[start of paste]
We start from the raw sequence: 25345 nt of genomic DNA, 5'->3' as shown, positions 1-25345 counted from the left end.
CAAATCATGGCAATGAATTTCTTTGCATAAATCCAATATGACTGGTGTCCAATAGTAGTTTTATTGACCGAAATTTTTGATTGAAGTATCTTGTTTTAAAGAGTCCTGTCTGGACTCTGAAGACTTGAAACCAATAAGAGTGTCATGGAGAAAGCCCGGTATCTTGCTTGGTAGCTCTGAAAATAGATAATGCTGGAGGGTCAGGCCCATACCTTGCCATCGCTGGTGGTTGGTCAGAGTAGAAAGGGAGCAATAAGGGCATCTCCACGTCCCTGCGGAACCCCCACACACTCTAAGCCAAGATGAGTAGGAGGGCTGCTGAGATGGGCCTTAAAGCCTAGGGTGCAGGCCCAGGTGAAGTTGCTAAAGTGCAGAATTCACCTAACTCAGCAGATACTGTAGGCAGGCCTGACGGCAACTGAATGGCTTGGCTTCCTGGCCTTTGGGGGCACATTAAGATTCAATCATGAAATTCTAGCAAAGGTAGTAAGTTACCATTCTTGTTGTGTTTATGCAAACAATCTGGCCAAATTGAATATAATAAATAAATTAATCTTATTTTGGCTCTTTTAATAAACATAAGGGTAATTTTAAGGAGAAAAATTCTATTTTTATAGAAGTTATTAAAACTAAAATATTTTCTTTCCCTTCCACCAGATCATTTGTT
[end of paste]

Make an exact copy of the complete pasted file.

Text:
We start from the raw sequence: 25345 nt of genomic DNA, 5'->3' as shown, positions 1-25345 counted from the left end.
CAAATCATGGCAATGAATTTCTTTGCATAAATCCAATATGACTGGTGTCCAATAGTAGTTTTATTGACCGAAATTTTTGATTGAAGTATCTTGTTTTAAAGAGTCCTGTCTGGACTCTGAAGACTTGAAACCAATAAGAGTGTCATGGAGAAAGCCCGGTATCTTGCTTGGTAGCTCTGAAAATAGATAATGCTGGAGGGTCAGGCCCATACCTTGCCATCGCTGGTGGTTGGTCAGAGTAGAAAGGGAGCAATAAGGGCATCTCCACGTCCCTGCGGAACCCCCACACACTCTAAGCCAAGATGAGTAGGAGGGCTGCTGAGATGGGCCTTAAAGCCTAGGGTGCAGGCCCAGGTGAAGTTGCTAAAGTGCAGAATTCACCTAACTCAGCAGATACTGTAGGCAGGCCTGACGGCAACTGAATGGCTTGGCTTCCTGGCCTTTGGGGGCACATTAAGATTCAATCATGAAATTCTAGCAAAGGTAGTAAGTTACCATTCTTGTTGTGTTTATGCAAACAATCTGGCCAAATTGAATATAATAAATAAATTAATCTTATTTTGGCTCTTTTAATAAACATAAGGGTAATTTTAAGGAGAAAAATTCTATTTTTATAGAAGTTATTAAAACTAAAATATTTTCTTTCCCTTCCACCAGATCATTTGTT